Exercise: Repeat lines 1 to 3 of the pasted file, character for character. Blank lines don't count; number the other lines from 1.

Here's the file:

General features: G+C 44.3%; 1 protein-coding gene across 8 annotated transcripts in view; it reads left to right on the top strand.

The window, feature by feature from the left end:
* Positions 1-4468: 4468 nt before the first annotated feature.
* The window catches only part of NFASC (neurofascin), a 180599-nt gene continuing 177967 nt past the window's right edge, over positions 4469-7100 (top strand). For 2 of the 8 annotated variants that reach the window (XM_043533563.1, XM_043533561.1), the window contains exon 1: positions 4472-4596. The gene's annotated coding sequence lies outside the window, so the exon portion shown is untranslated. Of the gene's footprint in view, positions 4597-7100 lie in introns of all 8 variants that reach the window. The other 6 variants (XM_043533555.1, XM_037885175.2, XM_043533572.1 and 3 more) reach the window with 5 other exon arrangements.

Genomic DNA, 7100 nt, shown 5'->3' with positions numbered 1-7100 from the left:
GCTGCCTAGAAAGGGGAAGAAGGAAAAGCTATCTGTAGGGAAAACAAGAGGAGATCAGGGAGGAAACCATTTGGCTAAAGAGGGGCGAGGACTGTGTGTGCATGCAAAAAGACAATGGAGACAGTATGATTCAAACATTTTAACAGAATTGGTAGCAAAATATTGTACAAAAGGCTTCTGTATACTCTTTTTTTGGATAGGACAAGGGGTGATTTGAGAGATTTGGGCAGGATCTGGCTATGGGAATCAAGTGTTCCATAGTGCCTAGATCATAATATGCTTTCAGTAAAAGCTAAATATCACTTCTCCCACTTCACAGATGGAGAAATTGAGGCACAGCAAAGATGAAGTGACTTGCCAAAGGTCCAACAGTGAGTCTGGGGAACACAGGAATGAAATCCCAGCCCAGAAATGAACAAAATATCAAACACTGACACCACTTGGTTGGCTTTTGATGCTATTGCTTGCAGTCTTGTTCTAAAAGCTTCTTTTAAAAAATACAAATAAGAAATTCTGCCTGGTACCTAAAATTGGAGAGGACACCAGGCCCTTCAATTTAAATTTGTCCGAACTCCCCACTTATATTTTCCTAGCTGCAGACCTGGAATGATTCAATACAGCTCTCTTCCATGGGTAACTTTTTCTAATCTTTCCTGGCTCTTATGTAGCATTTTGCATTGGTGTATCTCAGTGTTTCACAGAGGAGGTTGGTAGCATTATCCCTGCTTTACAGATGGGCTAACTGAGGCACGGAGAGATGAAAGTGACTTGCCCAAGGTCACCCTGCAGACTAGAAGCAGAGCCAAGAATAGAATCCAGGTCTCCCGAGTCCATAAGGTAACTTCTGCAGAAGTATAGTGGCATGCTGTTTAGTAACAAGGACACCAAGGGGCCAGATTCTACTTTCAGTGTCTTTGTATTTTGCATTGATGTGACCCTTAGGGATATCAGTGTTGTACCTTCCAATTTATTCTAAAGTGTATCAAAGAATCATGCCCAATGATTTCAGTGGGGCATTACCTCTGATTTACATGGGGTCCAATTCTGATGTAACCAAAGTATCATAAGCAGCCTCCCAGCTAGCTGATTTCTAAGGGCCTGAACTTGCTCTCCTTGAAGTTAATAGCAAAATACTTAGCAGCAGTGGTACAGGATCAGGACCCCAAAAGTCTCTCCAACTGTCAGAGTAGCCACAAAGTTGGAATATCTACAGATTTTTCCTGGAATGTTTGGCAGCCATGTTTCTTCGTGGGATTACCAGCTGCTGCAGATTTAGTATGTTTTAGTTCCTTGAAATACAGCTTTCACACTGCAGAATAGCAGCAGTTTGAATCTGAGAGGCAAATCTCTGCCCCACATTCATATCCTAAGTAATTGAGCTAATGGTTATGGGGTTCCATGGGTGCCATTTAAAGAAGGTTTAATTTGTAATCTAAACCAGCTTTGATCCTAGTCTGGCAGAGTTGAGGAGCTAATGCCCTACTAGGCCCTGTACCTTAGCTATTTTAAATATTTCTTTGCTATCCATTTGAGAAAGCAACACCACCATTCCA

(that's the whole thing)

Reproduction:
General features: G+C 44.3%; 1 protein-coding gene across 8 annotated transcripts in view; it reads left to right on the top strand.

The window, feature by feature from the left end:
* Positions 1-4468: 4468 nt before the first annotated feature.